Women’s Aid responds to ONS’s Domestic Abuse report: year ending March 2018
Thursday 22nd November 2018
Today, the ONS has released two reports Domestic abuse in England and Wales: year ending March 2018 and Domestic abuse: findings from the Crime Survey for England and Wales year ending March 2018.
Key findings include:
- An estimated 1.3 million female victims in England and Wales experienced domestic abuse in the year ending March 2018.
- From April 2014 to March 2017, 239 women were killed by a partner or ex-partner. All but one of the suspects were male.
- There were a total of 1,198,094 domestic abuse-related incidents and crimes recorded by the police in England and Wales in the year ending March 2018
- The police made 225,714 arrests for domestic abuse-related offences (in the 39 police forces that could supply adequate data). This equates to 38 arrests per 100 domestic abuse-related crimes recorded.
- There was a significant decrease in the proportion of female victims of partner abuse reporting to the police in year ending March 2018 compared with the year ending March 2015, the last time this was asked about in the survey.
Katie Ghose, Chief Executive of Women’s Aid, said:
“Domestic abuse is an epidemic that has affected, as today’s ONS’s report shows, an estimated 1.3 million women last year alone and continues to cost the lives of on average two women a week in England and Wales. While the police have made progress in how they respond to domestic abuse, recording a record number of domestic abuse-related offences in the last year, it is shocking that the police are only making 38 arrests per 100 domestic abuse-related crimes recorded. This is a major concern. We know from our work with survivors that it often takes a woman a lot of courage to report domestic abuse to the police and it is rarely the first incident of domestic abuse that she has experienced. This failure by the police to consistently protect survivors is a major concern and is likely to damage the survivor’s trust in the police.
“Today’s report highlights that there has been a significant decrease in the proportion of female domestic abuse victims reporting to the police over the last three years. In these cases, domestic abuse services are often being left to pick up the pieces. Yet in recent years, they have been faced with a funding crisis which has meant that some services have been forced to close or reduce their support provision. These life-saving services are not an optional extra but an essential piece of the jigsaw in our response to domestic abuse. They not only provide survivors and their children with the life-transforming support they need to escape abuse and rebuild their lives, but they are also often the key to survivors having the confidence to report the abuse to the police and support a prosecution.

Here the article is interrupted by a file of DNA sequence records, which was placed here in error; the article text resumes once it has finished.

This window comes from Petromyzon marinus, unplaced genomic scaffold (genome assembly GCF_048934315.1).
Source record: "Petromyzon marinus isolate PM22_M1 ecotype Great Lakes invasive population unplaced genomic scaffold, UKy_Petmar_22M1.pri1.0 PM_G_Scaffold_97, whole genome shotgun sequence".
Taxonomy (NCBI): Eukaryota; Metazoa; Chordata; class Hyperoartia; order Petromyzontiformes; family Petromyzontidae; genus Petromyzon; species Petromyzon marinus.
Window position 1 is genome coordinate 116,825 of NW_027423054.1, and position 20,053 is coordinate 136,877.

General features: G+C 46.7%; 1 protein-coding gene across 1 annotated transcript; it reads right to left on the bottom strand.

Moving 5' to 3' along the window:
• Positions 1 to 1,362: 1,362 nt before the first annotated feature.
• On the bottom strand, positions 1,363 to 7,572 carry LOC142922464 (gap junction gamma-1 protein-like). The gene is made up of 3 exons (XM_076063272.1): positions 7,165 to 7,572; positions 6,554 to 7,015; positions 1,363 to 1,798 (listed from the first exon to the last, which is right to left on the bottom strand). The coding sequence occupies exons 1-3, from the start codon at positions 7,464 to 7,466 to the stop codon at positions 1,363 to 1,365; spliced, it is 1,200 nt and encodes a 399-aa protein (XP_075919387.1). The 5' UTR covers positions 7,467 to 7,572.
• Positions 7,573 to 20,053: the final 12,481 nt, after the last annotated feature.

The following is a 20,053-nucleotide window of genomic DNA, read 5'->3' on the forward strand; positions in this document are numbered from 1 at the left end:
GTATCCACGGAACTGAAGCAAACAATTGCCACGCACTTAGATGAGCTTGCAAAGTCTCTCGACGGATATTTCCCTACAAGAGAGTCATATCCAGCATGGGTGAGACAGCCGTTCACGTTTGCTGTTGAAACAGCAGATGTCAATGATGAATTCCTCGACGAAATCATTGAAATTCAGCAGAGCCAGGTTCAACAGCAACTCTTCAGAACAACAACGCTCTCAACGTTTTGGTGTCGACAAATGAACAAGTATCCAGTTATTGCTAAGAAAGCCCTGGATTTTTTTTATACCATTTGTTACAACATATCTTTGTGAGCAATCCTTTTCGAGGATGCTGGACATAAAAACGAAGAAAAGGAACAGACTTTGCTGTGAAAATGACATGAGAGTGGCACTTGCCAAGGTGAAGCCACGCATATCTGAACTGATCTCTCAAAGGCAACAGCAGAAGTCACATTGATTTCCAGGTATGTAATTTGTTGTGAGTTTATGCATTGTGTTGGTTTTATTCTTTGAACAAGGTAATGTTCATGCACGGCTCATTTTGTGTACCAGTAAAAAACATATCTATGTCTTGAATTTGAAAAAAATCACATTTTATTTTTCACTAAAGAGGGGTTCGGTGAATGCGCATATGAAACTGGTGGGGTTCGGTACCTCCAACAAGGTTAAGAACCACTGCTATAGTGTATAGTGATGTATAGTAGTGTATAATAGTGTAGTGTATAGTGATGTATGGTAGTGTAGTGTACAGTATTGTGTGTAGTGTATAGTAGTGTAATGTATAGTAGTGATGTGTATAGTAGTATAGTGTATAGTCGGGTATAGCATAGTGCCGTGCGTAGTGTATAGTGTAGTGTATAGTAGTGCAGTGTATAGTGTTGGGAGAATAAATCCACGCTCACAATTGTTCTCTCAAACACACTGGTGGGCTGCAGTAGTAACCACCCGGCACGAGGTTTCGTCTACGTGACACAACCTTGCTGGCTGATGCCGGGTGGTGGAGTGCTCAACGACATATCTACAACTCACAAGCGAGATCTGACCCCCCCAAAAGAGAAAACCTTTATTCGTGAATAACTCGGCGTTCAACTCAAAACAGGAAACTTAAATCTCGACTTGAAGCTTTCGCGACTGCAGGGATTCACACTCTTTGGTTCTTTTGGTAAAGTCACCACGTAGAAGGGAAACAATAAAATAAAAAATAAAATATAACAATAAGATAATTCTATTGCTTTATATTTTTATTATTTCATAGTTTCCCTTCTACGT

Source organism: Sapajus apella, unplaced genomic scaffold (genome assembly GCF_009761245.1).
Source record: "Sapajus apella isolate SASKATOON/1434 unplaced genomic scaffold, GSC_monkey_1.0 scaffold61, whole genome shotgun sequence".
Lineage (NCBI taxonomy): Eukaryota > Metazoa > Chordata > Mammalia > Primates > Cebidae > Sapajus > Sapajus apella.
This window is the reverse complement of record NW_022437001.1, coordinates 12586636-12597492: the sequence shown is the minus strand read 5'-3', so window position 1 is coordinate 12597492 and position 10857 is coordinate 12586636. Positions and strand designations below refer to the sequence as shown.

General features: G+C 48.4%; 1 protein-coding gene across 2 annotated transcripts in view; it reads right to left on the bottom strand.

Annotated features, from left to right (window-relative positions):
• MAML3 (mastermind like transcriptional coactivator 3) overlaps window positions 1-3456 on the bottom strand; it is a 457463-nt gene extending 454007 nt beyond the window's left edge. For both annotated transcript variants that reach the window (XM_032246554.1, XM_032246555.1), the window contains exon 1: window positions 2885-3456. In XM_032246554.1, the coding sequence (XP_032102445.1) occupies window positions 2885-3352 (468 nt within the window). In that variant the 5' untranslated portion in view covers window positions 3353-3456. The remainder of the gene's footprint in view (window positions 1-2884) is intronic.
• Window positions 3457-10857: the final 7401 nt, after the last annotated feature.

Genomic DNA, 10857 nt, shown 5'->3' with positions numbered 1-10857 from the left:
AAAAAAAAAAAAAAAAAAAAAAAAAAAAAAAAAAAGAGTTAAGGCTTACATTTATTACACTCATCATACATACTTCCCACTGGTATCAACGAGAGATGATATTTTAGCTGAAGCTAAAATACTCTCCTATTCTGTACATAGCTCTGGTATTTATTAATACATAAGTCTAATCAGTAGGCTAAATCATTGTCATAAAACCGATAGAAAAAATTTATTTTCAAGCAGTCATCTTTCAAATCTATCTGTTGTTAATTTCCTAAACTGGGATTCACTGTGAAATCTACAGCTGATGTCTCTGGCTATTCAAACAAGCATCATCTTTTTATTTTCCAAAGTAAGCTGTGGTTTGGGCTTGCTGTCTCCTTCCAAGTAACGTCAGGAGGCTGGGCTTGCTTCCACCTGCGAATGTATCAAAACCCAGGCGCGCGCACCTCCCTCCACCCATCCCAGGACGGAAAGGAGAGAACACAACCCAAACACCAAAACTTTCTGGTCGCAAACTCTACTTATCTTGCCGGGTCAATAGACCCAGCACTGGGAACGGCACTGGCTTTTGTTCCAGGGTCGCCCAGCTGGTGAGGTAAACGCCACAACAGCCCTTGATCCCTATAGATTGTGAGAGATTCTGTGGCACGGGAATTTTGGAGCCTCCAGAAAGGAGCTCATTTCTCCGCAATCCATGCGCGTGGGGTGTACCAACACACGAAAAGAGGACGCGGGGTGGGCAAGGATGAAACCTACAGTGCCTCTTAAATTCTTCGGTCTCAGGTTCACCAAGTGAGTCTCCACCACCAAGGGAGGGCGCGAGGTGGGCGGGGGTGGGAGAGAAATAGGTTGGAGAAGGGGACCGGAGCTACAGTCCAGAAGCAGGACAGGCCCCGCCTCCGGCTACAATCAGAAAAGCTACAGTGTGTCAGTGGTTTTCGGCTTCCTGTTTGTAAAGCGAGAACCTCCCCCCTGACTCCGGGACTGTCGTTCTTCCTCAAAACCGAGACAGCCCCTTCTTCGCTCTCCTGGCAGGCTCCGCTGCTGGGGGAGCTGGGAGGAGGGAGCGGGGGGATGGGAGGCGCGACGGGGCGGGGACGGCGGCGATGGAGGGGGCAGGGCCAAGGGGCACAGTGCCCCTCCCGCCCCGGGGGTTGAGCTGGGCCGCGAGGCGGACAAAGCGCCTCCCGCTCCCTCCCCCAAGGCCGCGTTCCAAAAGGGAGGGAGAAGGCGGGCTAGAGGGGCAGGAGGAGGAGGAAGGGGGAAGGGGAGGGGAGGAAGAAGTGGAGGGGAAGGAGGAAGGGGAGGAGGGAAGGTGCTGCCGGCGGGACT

“By improving the police response to domestic abuse and ensuring life-saving domestic abuse services are properly resourced, we know that we can transform the response to domestic abuse, ensuring perpetrators are held to account and survivors are supported and protected. We urge police leaders to make re-building survivors’ trust in the police a priority. For many years, HMICFRS has put a focus on improving the police response to domestic abuse and we welcome their ongoing commitment to work in this area. A first step towards achieving this is ensuring that all police staff, from call handlers to frontline officers, receive robust and ongoing domestic abuse training, co-delivered by specialists like Women’s Aid, to improve their response and the support they provide to women who are experiencing domestic abuse. We also call for the protection of the life-transforming support work that domestic abuse services provide to survivors and their children – whether they need to flee to a refuge or need support to stay in their own homes safely. We want to continue to work with the government to deliver sustainable funding for all domestic abuse services with national oversight in its forthcoming domestic abuse bill to ensure that every survivor and her child can access the support they need to escape domestic abuse and rebuild their lives free from fear and abuse.”
If you are worried about your relationship or that of a friend or family member, you can contact the Freephone 24-hour National Domestic Violence Helpline, run in partnership between Women’s Aid and Refuge, on 0808 2000 247 or visit www.womensaid.org.uk.
For more information, please contact the Women’s Aid press office: 020 7566 2511 / [email protected]